Production music

As a production music (including library music or stock music ) is referred to music that is owned by the so-called Music Libraries and Music titles from production music archives comprises whose license be purchased for use in TV, film, advertising, video games, corporate videos, YouTube etc. can.


This music is used in film, television, radio and other media. In contrast to classical music publishers, who have generally have less than 50 percent of the copyright of a composition, production music libraries or production music libraries own all copyrights to their music. This means that the music can be licensed without the permission of the composer. The reason for this is that almost all the songs are composed for production music libraries on their behalf. The production of the music is therefore a convenient solution for media producers: they can be sure that every piece of music is to acquire the catalog to a clear license price ratio.

Production music libraries typically offer a wide range of musical styles and genres. The first production music library was set up by De Wolfe Music in 1927 with the advent of the talkies. These were mostly wax cylinders on which the music was engraved. Earlier, the company was limited to writing music for silent films and print the notes. Musicians who were looking for appropriate music for these films were able to buy the sheet music with the game proposals set out then. Production music is often used as the main theme and / or background music in radio, film and television. Library composers and performers working anonymously and are rarely known outside their own professional circle. Only in recent years achieved some composers (eg, Alan Hawkshaw, John Cameron and Keith Mansfield) cult status as a result of new interest in the production of music of the 1960s and 1970s, most notably the ' beat' and electronica recordings for lables such as KPM, the commonly used by DJs and producers. Even today, this musical still use film. So the director Quentin Tarantino used as production music by Keith Mansfield for the film Kill Bill. Since the records were sold with production music often directly broadcasting archives and did not come in free trade, they are considered by collectors today as a rare and very valuable. This fact has ensured that many of the recordings are republished.

Business Model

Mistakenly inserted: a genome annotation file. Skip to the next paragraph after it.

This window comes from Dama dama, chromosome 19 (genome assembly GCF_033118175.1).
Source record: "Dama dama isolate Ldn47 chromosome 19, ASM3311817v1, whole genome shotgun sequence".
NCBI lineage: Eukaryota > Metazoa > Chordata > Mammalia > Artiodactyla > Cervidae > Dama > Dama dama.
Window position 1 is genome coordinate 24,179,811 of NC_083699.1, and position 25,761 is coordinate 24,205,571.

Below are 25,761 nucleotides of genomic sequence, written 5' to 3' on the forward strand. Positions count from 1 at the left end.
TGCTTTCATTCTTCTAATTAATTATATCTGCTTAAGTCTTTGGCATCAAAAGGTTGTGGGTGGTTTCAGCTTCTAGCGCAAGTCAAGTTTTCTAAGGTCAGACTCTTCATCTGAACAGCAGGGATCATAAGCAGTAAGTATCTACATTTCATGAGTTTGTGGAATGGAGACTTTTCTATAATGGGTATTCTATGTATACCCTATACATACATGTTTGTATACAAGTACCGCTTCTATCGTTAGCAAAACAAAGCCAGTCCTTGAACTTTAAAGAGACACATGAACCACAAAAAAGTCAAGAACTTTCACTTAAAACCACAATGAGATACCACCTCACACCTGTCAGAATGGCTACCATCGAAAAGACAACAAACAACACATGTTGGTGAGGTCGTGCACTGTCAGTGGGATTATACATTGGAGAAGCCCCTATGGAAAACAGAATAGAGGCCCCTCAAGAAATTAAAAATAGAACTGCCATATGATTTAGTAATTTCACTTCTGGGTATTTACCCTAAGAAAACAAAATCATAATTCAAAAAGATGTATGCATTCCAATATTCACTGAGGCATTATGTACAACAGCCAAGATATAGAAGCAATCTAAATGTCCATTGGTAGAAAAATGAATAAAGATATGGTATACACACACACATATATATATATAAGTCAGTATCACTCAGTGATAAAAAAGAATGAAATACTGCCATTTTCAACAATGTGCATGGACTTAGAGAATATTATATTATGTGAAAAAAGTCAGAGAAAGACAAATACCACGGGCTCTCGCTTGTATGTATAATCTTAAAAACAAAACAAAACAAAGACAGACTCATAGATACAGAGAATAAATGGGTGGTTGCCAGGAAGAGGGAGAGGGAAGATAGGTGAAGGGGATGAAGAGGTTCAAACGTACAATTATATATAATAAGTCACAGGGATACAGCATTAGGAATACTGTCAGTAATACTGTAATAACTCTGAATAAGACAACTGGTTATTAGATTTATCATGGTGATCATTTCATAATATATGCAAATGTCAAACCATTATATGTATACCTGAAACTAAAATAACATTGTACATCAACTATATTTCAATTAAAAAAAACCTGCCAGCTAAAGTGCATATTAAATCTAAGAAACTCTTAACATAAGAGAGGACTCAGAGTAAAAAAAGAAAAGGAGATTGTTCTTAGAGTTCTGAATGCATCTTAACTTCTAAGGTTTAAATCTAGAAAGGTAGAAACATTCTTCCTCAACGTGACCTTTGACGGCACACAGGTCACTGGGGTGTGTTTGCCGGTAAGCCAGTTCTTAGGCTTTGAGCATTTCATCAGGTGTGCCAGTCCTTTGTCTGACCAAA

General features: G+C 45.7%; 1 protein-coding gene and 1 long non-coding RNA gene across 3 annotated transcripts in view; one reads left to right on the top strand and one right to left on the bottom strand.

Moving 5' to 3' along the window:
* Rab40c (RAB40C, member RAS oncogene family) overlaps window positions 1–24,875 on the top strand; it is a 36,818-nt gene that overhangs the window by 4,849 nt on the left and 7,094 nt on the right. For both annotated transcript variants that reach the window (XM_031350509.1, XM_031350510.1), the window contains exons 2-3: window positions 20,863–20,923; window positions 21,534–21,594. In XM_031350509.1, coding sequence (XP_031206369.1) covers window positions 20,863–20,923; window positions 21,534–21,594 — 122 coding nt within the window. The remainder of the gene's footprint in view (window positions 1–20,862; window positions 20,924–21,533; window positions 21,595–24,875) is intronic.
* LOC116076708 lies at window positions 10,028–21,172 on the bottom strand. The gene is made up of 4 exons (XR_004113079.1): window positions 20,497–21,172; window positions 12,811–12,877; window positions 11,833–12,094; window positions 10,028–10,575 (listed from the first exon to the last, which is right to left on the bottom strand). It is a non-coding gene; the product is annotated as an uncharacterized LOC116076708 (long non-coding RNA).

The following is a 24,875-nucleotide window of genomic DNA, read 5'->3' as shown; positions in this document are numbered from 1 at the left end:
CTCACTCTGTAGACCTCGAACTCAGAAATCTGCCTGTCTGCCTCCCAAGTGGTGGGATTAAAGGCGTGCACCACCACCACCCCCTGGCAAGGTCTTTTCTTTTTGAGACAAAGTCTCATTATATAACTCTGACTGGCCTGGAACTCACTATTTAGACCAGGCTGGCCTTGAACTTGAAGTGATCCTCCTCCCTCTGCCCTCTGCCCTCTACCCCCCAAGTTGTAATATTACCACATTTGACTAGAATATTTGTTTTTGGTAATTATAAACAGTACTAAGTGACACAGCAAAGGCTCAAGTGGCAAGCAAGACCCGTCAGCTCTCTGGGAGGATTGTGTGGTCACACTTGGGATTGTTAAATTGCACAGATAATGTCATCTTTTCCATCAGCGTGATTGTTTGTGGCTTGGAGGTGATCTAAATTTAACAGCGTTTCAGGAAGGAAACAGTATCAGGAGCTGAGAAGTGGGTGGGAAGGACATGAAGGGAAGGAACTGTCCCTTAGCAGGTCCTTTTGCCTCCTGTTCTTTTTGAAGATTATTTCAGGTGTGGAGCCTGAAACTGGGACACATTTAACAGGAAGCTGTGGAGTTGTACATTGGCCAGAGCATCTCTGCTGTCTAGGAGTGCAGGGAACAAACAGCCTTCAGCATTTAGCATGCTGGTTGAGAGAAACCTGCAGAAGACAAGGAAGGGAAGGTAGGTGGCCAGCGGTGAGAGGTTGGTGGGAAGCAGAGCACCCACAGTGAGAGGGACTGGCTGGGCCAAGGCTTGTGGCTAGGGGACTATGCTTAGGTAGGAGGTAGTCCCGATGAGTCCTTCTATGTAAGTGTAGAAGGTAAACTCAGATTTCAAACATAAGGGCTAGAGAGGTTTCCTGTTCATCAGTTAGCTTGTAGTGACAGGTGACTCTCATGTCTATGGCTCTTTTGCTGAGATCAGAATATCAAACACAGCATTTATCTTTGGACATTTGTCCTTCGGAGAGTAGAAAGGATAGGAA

The business model of production music libraries is based on two sources of income:

These are the fees that are paid in advance at the library to use their music in film, video or audio contributions. Some libraries, especially in the UK and Europe who share these fees with the composer of the music. In the U.S., it is common that the composer in advance receives an order fee by the Library and then waived its share of future royalties.

This is generated when the music is performed in public, such as television or radio. The producer of the show or the film, which has licensed the music, these fees are not paid for it. Instead, high annual fees from broadcasters are required (such as television and radio stations ) that are paid to the collecting societies such as ASCAP, BMI and SESAC in the U.S. or the GEMA in Germany, which then distribute the income to its members. To ensure that it is distributed fairly and accurately, most of the channels must specify which music have aired it and how long it was played. This information is then used by the companies to fairly distribute the proceeds to its members. Typically receives a Library 50 percent of income ( the so-called publisher's share ), the composer receives the remaining 50 percent. As the royalty is payment for performance rights very variable and depends on the type of use.


The market for music production is dominated by the associated with the major record companies and publishers Libraries: KPM is owned by EMI, the Music Library is Selected Sound; Universal Music Publishing Group, the Music Libraries Chappell, Bruton and Atmosphere and Firstcom and killer tracks under their own names; Extreme Music is owned by Sony / ATV Music Publishing; and Warner / Chappell ( a division of Warner Music Group ) has Non-Stop Music. There are numerous smaller independents in the market like Reliable Source Music in Marylebone London, Megatrax Production Music in North Hollywood, CA, Altitude Music in East London, Vibey Library of London, Musync of San Francisco, Smashtrax Music LLC, based in Los Angeles, JW Media Music, DirectComposer.Com, West One Music Group, with its own label West One Music, The scoring House, Refuel Music and Fired Earth Music, and Cinephonix Music. In Europe, Cezame (France), ROBA Production Music ( Germany ), UBM Media ( Germany ), Sonoton ( Germany ), Intervox, formerly Movie Art Music Publishing ( Germany ), CosMind Production Music ( Germany ), Popvirus Library ( Germany ), ring Music ( Germany ); Proud Music Library ( Germany ); Soundiva (Italy ), Artful (UK ) Audio Network (UK) to the established independent libraries.